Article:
So we have to set priorities on what to tax.  And some common activities that cause dispersed harm (like many cars polluting the air so that it eventually becomes harmful just to breathe), are not suited to be efficiently decided in courts.  There are limited circumstances in which we’re very confident that substantial harm is being done and taxing the activity turns out to be the least damaging way to minimize harms.  I’d rather tax something like that than tax, say, labor.

          My favored tax system, I suppose, would be a consumption tax with some Pigouvian taxes on the side.

  • I think the major benefit to credits instead of subsidies are (1) you don’t waste your money on the bureaucracy dedicated to writing the check to give your money back to you and (2) many of them are based on proportions of expenses (and generally less than 50%).  Nobody is going to do an activity just to break even.
    But yes you’re not really doing anything different, once you accept the concept of things like income tax then you’re already working for the government.

  • Two countries are running deficits, or start with balanced budgets (take your pick).  Country A decides that next year they’re going to establish a tax credit for farmers worth $X.  Country B decides that they’re going to send an equal amount, $X, to their farmers as direct subsidy payments.
    In both countries, farmers have an extra $X in their pockets.
    Both countries must borrow an extra $X, meaning that future taxpayers in both countries are on the hook for $X plus interest

    I suggest that there is an important psychological difference.  In the first case, the tax revenues clearly aren’t there; you can’t spend it if you don’t have it (well, most of us can’t!).  In the second, tax revenues appear to be higher; there is merely another spending program to drain them.

  • Assuming that one man is entitled to another man’s labor is to accept slavery as a viable form of governing. Further, when a child is born already tagged with debt owed, that child is indentured without choice and their life is owned by those managing the entitlements. Governments modeled on Marxist’s principles always devalue life and will inevitably fail.

    When I look at DC, I see addicts planning the procurement of their next fix.

  • Well there is one crucial difference even if the monetary situation is somewhat the same… The government must choose what it will subsidize.

    In case (A) the farmer retains $X of his own money and can choose to spend it on capital equipment, stock, feed, debt servicing, expansion, employees, or save it.

    In case (B) the government decides to subsidize something the farmer does, the farmer must do that to get the money back. Likely this will be a political decision and not what is needed by the market or farmer and so on top of the churn of processing the tax and subsidy it also directly wastes a good fraction of the $X with misallocation.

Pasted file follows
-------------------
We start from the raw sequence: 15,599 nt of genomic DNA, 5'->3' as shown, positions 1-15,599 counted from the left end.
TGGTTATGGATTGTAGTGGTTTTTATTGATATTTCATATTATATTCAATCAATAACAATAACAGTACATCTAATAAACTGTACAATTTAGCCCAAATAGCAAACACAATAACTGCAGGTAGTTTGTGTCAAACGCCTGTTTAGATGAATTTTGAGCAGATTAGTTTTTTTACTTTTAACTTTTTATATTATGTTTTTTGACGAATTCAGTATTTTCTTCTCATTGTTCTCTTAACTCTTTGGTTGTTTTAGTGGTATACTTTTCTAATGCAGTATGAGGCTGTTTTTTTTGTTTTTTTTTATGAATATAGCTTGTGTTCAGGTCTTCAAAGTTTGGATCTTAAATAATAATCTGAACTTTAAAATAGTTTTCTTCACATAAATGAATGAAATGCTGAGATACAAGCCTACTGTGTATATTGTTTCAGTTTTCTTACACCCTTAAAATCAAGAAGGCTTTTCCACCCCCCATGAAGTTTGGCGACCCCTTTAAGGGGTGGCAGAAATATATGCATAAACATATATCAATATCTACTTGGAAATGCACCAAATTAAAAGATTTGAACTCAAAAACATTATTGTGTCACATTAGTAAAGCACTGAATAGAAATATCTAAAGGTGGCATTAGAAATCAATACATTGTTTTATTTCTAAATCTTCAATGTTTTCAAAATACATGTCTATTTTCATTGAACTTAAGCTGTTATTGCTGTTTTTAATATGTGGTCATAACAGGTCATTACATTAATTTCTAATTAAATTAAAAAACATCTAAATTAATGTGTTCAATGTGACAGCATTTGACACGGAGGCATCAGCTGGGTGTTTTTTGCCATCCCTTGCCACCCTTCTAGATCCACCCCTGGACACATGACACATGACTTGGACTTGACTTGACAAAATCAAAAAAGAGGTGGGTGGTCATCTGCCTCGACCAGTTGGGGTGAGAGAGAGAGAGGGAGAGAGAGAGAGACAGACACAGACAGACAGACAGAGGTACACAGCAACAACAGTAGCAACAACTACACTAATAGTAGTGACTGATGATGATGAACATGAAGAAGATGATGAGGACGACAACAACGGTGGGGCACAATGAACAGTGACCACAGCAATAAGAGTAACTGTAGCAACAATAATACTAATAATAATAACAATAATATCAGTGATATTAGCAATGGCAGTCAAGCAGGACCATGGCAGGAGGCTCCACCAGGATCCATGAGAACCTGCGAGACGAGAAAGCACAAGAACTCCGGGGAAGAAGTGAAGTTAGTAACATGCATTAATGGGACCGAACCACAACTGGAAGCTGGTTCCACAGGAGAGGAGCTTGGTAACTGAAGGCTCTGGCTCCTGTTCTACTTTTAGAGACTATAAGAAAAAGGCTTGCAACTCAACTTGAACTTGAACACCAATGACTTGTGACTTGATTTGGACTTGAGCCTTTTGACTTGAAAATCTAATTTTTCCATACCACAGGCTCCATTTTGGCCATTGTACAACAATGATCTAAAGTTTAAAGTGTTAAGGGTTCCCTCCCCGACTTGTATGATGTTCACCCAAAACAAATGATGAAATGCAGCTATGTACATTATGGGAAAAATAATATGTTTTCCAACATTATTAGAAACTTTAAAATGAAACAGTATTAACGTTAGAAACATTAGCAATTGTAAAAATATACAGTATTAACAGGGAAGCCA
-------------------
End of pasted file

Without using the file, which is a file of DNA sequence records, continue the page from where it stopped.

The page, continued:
Therefore the subsidy is market distorting and generates waste and this is exemplified by the EU’s common agricultural policy. While the two scenarios appear equal they really aren’t, in the long run for the whole economy.

    • The government attaches strings to both tax credits and direct payments.  And the timing isn’t necessarily all that different: the direct payment check can be sent just as quickly as the tax credit can be claimed (for a smaller tax bill or a bigger return), I’d think.

      • OK, I thought you meant that the tax credit would be gained merely for being a “farmer” and would not be directed (much like a family tax credit is given to families regardless of what it is spent on).

  • “Definition of SUBSIDY

    : a grant or gift of money: as a : a sum of money formerly granted by the British Parliament to the crown and raised by special taxation b : money granted by one state to another c : a grant by a government to a private person or company to assist an enterprise deemed advantageous to the public”

    How do you grant or give someone else’s property? Try that in the real world and you will find yourself doing, at best, a lot of community service, if it is your first ‘grant’ or ‘gift’.

  • There is a difference – if the government that doesn’t take it as tax has half a brain it’s not running constant deficits, or putting the ‘tax’ into an ‘account’ (Hello social security) where it will be safe from politicians buying votes.
    You can’t treat money merely as a means of exchange to predict how this is going to work.
    Money the government doesn’t take is safer than money the government takes and divies out, even though they are both a means of subsidy.
    Your points are valid, I see what you’re saying, but knowing human nature, the country that lets the farmer keep his money instead of taking it and redistributing it is, over time, more likely to NOT find itself in the situation we are currently in. 
    There’s a psychological difference in not taking the money and in taking it and parceling it out that WILL work it’s way into the thinking, and voting, of the political class, and the electorate, as it HAS done to ours.
    So in the short term your argument probably holds water, over time (think, say, the time period of the US) it will have an effect and you’ll get what we have today – entitlement (subsidy, if you will) spending and no intention of restraining the spending process.